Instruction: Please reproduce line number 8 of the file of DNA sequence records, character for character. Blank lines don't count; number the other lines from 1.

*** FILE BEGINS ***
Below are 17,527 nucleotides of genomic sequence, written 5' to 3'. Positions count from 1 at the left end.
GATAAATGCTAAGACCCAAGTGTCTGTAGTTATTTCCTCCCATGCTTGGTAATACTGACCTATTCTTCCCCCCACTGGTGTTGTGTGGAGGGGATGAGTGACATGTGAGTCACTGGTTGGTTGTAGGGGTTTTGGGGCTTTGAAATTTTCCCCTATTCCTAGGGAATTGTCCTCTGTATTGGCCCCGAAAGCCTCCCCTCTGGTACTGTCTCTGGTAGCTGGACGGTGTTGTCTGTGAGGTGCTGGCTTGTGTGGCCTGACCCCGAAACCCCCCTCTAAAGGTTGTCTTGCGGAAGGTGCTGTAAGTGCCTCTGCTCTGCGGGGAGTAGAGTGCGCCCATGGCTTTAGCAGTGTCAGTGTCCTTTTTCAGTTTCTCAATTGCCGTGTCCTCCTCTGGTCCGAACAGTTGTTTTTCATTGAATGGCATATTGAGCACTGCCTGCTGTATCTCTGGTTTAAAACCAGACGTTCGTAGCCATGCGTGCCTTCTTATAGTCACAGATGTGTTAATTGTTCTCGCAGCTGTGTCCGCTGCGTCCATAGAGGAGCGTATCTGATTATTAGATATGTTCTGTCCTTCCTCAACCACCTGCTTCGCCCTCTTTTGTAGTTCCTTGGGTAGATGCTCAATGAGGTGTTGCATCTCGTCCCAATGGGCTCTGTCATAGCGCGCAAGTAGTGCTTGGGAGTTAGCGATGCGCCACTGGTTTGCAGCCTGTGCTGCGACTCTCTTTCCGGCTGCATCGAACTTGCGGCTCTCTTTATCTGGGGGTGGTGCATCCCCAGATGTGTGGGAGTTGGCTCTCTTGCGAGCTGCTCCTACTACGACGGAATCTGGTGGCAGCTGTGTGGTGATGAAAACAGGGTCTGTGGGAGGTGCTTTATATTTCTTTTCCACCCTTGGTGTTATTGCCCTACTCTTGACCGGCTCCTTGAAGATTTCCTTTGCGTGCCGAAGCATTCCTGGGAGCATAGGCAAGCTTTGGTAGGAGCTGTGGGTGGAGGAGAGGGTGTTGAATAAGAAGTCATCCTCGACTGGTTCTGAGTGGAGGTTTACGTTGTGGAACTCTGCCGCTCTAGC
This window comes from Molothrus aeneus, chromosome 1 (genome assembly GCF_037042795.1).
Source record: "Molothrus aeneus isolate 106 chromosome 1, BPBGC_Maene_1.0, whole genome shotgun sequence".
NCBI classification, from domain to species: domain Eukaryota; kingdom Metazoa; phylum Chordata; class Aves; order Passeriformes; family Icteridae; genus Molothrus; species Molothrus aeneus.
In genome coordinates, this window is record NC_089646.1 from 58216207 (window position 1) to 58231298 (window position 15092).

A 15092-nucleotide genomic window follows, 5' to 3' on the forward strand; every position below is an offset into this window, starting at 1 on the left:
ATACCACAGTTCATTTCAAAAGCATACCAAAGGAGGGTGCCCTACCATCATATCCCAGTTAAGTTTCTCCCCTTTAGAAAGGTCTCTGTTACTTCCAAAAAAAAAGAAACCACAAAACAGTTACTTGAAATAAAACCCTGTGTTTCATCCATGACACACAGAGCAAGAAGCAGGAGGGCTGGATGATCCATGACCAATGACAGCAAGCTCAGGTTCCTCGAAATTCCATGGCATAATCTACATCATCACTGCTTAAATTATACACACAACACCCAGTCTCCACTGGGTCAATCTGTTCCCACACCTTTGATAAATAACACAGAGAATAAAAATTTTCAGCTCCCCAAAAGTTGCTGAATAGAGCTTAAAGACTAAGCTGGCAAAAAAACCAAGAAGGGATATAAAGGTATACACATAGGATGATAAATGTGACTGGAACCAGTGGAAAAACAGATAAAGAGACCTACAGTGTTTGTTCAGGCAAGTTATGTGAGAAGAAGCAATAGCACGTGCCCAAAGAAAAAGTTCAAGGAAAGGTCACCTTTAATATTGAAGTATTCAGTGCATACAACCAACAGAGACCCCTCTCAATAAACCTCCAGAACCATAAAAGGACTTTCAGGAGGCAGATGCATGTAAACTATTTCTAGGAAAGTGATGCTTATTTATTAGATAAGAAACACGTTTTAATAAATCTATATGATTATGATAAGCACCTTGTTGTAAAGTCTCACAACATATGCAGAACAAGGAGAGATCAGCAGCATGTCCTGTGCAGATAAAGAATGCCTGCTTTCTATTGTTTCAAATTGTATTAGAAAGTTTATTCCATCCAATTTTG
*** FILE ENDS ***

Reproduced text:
ATACCACAGTTCATTTCAAAAGCATACCAAAGGAGGGTGCCCTACCATCATATCCCAGTTAAGTTTCTCCCCTTTAGAAAGGTCTCTGTTACTTCCAAAAAAAAAGAAACCACAAAACAGTTACTTGAAATAAAACCCTGTGTTTCATCCATGACACACAGAGCAAGAAGCAGGAGGGCTGGATGATCCATGACCAATGACAGCAAGCTCAGGTTCCTCGAAATTCCATGGCATAATCTACATCATCACTGCTTAAATTATACACACAACACCCAGTCTCCACTGGGTCAATCTGTTCCCACACCTTTGATAAATAACACAGAGAATAAAAATTTTCAGCTCCCCAAAAGTTGCTGAATAGAGCTTAAAGACTAAGCTGGCAAAAAAACCAAGAAGGGATATAAAGGTATACACATAGGATGATAAATGTGACTGGAACCAGTGGAAAAACAGATAAAGAGACCTACAGTGTTTGTTCAGGCAAGTTATGTGAGAAGAAGCAATAGCACGTGCCCAAAGAAAAAGTTCAAGGAAAGGTCACCTTTAATATTGAAGTATTCAGTGCATACAACCAACAGAGACCCCTCTCAATAAACCTCCAGAACCATAAAAGGACTTTCAGGAGGCAGATGCATGTAAACTATTTCTAGGAAAGTGATGCTTATTTATTAGATAAGAAACACGTTTTAATAAATCTATATGATTATGATAAGCACCTTGTTGTAAAGTCTCACAACATATGCAGAACAAGGAGAGATCAGCAGCATGTCCTGTGCAGATAAAGAATGCCTGCTTTCTATTGTTTCAAATTGTATTAGAAAGTTTATTCCATCCAATTTTG